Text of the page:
Here We Go Again: Foxcon Report Retracted by “This American Life”

March 16, 2012

I was surprised when a friend commented on my last blog, saying it seemed like I was “writing just for writers,” because I spent the post venting about nonfiction writers who twist or alter facts to create a better story. When a fresh fraud broke this week—“This American Life” retracting their Apple factory exposé—I thought about those comments, but I couldn’t help myself. I had to write again.

I get that the writer I referenced in my last post wasn’t a household name, but I was writing more about the issue of truth-telling itself. Shouldn’t truth-telling—whether it’s in a nonfiction book or a newscast or a bank statement—be everyone’s concern?   Shouldn’t we all demand some level of accuracy and integrity?

I realize we live in an age where facts seem fluid—history is constantly rewritten, photographs are endlessly altered, news is spun one way and then the other, depending on whether it’s on NPR, Fox News, or the Colbert Report—but does that mean we shouldn’t care? I’m not talking about taking the story-telling out of nonfiction, or turning nonfiction books into dry list of facts and dates and places—but I refuse to accept that art comes before integrity or that the two can’t coexist.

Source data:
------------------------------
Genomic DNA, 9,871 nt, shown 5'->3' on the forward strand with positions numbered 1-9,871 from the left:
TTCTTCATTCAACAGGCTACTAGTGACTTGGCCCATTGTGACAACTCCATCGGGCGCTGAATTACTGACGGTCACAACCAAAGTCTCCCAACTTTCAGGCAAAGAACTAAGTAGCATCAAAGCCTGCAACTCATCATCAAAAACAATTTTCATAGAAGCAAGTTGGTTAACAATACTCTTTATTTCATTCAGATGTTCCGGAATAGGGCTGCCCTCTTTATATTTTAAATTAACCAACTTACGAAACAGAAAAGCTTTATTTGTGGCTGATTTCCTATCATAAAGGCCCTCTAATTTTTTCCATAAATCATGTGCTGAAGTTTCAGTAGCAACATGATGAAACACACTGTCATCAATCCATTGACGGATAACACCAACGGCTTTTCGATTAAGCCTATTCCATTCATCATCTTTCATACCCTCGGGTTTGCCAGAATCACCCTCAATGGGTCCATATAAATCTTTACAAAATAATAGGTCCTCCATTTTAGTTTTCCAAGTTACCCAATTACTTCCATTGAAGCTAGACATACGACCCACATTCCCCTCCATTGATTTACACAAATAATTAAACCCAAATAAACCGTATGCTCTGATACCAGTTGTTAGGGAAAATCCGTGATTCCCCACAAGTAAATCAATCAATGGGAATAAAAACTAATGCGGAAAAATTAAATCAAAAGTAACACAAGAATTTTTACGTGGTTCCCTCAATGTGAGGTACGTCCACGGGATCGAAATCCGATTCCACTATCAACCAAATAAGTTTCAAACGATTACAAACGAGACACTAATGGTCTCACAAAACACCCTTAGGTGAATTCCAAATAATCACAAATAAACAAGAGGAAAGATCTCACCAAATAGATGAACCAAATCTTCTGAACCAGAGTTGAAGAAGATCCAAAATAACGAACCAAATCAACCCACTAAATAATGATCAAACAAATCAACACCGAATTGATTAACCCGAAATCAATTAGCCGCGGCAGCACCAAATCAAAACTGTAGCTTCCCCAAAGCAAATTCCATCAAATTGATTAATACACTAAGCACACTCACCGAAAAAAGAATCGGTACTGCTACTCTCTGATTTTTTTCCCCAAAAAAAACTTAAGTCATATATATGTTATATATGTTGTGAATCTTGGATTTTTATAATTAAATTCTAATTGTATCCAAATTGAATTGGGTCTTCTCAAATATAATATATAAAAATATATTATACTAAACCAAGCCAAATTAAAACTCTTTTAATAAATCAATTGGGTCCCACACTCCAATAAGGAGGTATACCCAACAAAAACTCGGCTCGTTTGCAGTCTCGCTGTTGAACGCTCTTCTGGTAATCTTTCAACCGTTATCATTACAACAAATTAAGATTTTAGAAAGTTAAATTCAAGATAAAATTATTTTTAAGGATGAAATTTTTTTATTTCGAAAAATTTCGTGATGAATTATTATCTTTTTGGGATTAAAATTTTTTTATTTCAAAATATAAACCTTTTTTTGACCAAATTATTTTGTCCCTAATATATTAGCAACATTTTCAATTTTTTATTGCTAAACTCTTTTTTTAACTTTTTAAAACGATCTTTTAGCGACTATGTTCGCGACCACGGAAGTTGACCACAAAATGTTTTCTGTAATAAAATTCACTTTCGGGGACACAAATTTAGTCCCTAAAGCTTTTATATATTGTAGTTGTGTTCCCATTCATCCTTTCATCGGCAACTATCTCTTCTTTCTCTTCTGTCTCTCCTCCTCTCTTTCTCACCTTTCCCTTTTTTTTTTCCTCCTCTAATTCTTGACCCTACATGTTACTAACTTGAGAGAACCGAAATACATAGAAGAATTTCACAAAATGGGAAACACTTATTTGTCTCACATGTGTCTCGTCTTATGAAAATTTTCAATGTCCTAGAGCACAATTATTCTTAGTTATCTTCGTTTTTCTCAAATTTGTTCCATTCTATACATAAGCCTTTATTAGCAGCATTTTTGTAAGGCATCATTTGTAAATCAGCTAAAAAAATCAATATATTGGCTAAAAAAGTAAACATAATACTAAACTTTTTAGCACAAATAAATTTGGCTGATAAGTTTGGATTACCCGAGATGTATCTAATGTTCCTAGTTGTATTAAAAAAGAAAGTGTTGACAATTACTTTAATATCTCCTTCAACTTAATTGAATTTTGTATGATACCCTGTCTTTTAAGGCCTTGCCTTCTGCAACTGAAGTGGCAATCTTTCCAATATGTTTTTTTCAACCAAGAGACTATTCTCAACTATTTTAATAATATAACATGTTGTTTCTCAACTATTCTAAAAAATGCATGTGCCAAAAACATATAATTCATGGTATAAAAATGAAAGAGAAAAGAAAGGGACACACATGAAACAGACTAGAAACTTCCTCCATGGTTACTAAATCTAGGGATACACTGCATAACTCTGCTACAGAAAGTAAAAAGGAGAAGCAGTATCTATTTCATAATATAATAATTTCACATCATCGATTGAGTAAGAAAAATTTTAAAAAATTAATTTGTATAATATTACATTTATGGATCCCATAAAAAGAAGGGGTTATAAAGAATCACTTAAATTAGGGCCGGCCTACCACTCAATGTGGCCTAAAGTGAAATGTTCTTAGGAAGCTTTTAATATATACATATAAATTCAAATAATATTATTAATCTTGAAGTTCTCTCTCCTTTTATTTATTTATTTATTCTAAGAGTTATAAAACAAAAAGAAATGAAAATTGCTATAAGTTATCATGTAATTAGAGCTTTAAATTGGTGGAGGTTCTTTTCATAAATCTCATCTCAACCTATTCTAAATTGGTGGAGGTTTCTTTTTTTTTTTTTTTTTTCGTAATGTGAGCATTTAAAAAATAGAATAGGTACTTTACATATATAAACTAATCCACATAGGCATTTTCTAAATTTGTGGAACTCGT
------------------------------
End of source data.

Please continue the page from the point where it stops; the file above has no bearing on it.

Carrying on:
But what on earth do I know—I’ve never been on “This American Life,” and my book hasn’t been published, much less been reviewed by the New York Times—maybe all I need is a good old-fashioned scandal and my career will take off. And if I can’t get embroiled in one, I’ll just make it up as I go along. . .


4 Responses to “Here We Go Again: Foxcon Report Retracted by “This American Life””

  1. Kirsti said

    I agree with you–absolutely. It’s not just about writing. In fact, the scandals are more of a symptom of the larger problem.

    My students sometimes like to make the case (usually early on in the freshman memoir ethics class I teach) that we live in a “post genre” society and that a good story is all that matters–that it’s our own fault for having “expectations.”

    For me, it comes down to this: if something is presented as truth, it should be true. If someone came up to you and said “Oh, this thing happened to me; let me tell you about it” and you later found out it didn’t, would you say, “Oh, well–either way, it was a great story?” Or, that court deposition was very exciting, so it didn’t matter to me that he told a few lies.

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